In 1884, Eaton’s acquired its first telephone. Also, an overhead pneumatic tube system was installed. A bill for a purchase and the customer’s cash were placed in a small container and sent through a pressurized tube to a central service counter. The container was returned with the customer’s change and a receipt for the goods. I remember watching this system in operation in the 1940s in the Eaton’s Annex store on Albert Street.
In 1886, having grown to employ 1500 employees, Timothy acquired space on Queen Street West, with a frontage of 31 feet. This doubled Timothy’s retail space. Eaton’s now possessed an “L-shaped” configuration, with an entrance on Yonge and another on Queen Street. The same year, Eaton’s installed its first elevator. As a boy, I remember the elevators at Eaton’s, operated by women in uniforms, who wore white gloves. They called aloud the floors and stated the goods available on each floor. To allow customers to exit or enter the elevator, the operator opened a heavy cage-like set of iron bars that folded back, accordion-style, and then manipulated the actual elevator doors.
The same year, Eaton’s commenced closing on Saturday afternoons during July and August to allow employees to enjoy the summer weather. To compensate, special sales were held on Fridays. Other stores remained open all day on Saturdays during the summer, but their profits were less. My great Uncle Jim worked at Eaton’s in the 1920s, and was extremely loyal to the company as he had a cottage in Long branch. He was grateful to be able to depart to visit it on Saturday afternoons, during the summer months. Today, it is difficult to imagine Long Branch as cottage country.
In 1889, Eaton’s expanded with another section added to the complex, its west facade on James Street and its north facade on Albert Street. Next, the retail space on Queen Street was doubled in size. In 1891, restaurants were added to the complex, including the Grill Room on the fifth floor and the “Quick Lunch Room” in the basement. Next, a grocery department was opened in the basement. Two years later, a four-storey addition on Albert Street extended the retail space of the store. In 1896, the section on Queen Street was increased to four storeys. In 1903, the mail-order department relocated from the main store to its own building on Albert Street.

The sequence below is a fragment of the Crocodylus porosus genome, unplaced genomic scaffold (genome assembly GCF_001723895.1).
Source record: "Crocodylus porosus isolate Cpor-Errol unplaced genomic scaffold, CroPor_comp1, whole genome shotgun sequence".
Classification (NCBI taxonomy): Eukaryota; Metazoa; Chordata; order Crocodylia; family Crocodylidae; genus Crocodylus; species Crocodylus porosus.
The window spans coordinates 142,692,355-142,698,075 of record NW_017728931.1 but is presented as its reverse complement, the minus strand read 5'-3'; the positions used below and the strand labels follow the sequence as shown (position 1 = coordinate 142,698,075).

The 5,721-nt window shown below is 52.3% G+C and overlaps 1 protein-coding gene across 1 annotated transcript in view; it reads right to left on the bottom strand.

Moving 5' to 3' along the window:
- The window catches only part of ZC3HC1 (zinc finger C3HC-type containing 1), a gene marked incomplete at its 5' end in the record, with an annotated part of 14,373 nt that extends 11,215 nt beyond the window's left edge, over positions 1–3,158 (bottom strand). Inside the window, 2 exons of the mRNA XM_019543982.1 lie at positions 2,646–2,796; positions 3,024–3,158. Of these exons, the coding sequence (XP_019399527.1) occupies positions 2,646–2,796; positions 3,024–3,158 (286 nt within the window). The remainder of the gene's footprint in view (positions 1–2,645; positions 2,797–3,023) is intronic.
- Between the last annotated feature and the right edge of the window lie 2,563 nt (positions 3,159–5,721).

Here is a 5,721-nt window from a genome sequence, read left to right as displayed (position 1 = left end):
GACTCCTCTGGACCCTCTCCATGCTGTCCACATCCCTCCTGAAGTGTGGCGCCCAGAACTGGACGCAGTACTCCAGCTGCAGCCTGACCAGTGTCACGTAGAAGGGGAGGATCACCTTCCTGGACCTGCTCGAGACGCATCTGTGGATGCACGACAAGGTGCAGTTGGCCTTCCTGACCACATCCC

The year 1905 was when the first Santa Claus Parade was held. By 1907, Eaton’s owned 22 acres of property in downtown Toronto, its retail space within the city-block bounded by Yonge, Albert, James and Queen Streets. Only the small building on the northwest corner of Yonge and Queen was not part of the complex. A building to showcase furniture was acquired on the northwest corner of James and Albert Streets. In 1924, the Georgian Room opened on the ninth floor of Eaton’s; many considered it Toronto’s first fine restaurant.
Easter Display in the Eaton’s Store in 1906. Photo, Ontario Archives.
Looking north on James Street in 1910, toward Albert Street. Old City Hall is on the left-hand side (west) and Adam’s Furniture Store on the right-hand side (east). Eaton’s eventually acquired the furniture store as well. Toronto Archives, F. 1244, Item 1160a.
Statue of Timothy Eaton presented by the store’s employees in 1919. It was located near the Queen Street entrance. When the Eaton Centre was built, it was relocated to the Dundas Street entrance of the store. Today it resides in the basement of the Royal Ontario Museum. It was said that rubbing the toe of the shoe of the bronze figure brought a person good luck. Photo from Wikipedia.
Same view of James Street as the 1910 photo, but taken in 1920. In this picture, in the distance, the Eaton’s Furniture Store is visible on the northwest corner of Albert and James Streets. Toronto Archives, F. 1244, Item 1160b.
Post card showing the Eaton’s complex in 1920.
The view is looking east along Queen Street West toward Yonge Street in 1929. The Eaton’s store is on the left, and Simpson’s (The Bay) on the right. On the north facade of Simpson’s there is a large Union Jack and a banner fluttering over the street that advertises the CNE. Toronto Archives, S0071, Item 7175.
View looks north on Yonge Street from near Queen Street on January 12, 1929. Loew’s Yonge Street Theatre (now the Elgin) is on the right, and the Eaton’s store is on the left. Toronto Archives, S0071, Item 6569.
The Georgian Room in 1939. An orchestra played here while customers dined. Photo Ontario Archives.
The Yonge Street facade of the Eaton’s store decorated for the coronation in 1953. Photo, Ontario Archives.
The south facade of the Eaton store on Queen Street on April 5, 1977. Signs in the windows advertise the final sales before the store closed for demolition. Toronto Archives, F 1526, fl 0085, item 9.
Personal Memories of Eaton’s
I was a young boy in the 1940s, and my first memory of the T. Eaton Company was the catalogue that my mother carefully examined each November, prior to our trip downtown to shop for Christmas. It was glossy and colourful, and for me, the section advertising toys particularly exciting. On the day we finally journeyed downtown, my brother and I thought that riding the old square-shaped Yonge Streetcars was part of the adventure. I especially enjoyed the trailer-cars as they swayed considerably as they rattled their way south toward Queen. If we were lucky, we found a place to sit near the coal stove, which was situated in the centre of the streetcar.